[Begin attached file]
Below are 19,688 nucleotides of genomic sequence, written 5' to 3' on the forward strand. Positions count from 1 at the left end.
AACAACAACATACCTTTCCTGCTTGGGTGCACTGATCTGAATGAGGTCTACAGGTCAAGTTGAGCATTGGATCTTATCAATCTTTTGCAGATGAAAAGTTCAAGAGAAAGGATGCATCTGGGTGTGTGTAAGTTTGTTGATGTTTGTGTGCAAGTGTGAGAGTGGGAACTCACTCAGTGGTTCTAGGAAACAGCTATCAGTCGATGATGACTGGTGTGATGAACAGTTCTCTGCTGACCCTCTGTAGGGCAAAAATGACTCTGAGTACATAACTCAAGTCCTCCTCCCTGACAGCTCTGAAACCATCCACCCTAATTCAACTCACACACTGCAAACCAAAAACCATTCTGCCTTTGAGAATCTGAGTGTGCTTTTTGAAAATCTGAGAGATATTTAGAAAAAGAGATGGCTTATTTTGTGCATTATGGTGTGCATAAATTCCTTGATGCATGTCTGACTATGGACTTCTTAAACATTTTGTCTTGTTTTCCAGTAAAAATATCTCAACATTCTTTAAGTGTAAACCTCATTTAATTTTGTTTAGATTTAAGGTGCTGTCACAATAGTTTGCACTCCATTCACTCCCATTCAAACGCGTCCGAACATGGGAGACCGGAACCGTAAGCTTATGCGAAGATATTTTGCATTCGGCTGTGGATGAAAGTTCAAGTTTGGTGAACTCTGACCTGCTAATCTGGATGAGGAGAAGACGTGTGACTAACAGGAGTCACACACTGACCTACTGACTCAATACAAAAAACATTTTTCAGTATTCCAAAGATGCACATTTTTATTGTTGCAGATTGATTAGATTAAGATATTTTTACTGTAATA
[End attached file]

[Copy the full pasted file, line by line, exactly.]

Below are 19,688 nucleotides of genomic sequence, written 5' to 3' on the forward strand. Positions count from 1 at the left end.
AACAACAACATACCTTTCCTGCTTGGGTGCACTGATCTGAATGAGGTCTACAGGTCAAGTTGAGCATTGGATCTTATCAATCTTTTGCAGATGAAAAGTTCAAGAGAAAGGATGCATCTGGGTGTGTGTAAGTTTGTTGATGTTTGTGTGCAAGTGTGAGAGTGGGAACTCACTCAGTGGTTCTAGGAAACAGCTATCAGTCGATGATGACTGGTGTGATGAACAGTTCTCTGCTGACCCTCTGTAGGGCAAAAATGACTCTGAGTACATAACTCAAGTCCTCCTCCCTGACAGCTCTGAAACCATCCACCCTAATTCAACTCACACACTGCAAACCAAAAACCATTCTGCCTTTGAGAATCTGAGTGTGCTTTTTGAAAATCTGAGAGATATTTAGAAAAAGAGATGGCTTATTTTGTGCATTATGGTGTGCATAAATTCCTTGATGCATGTCTGACTATGGACTTCTTAAACATTTTGTCTTGTTTTCCAGTAAAAATATCTCAACATTCTTTAAGTGTAAACCTCATTTAATTTTGTTTAGATTTAAGGTGCTGTCACAATAGTTTGCACTCCATTCACTCCCATTCAAACGCGTCCGAACATGGGAGACCGGAACCGTAAGCTTATGCGAAGATATTTTGCATTCGGCTGTGGATGAAAGTTCAAGTTTGGTGAACTCTGACCTGCTAATCTGGATGAGGAGAAGACGTGTGACTAACAGGAGTCACACACTGACCTACTGACTCAATACAAAAAACATTTTTCAGTATTCCAAAGATGCACATTTTTATTGTTGCAGATTGATTAGATTAAGATATTTTTACTGTAATA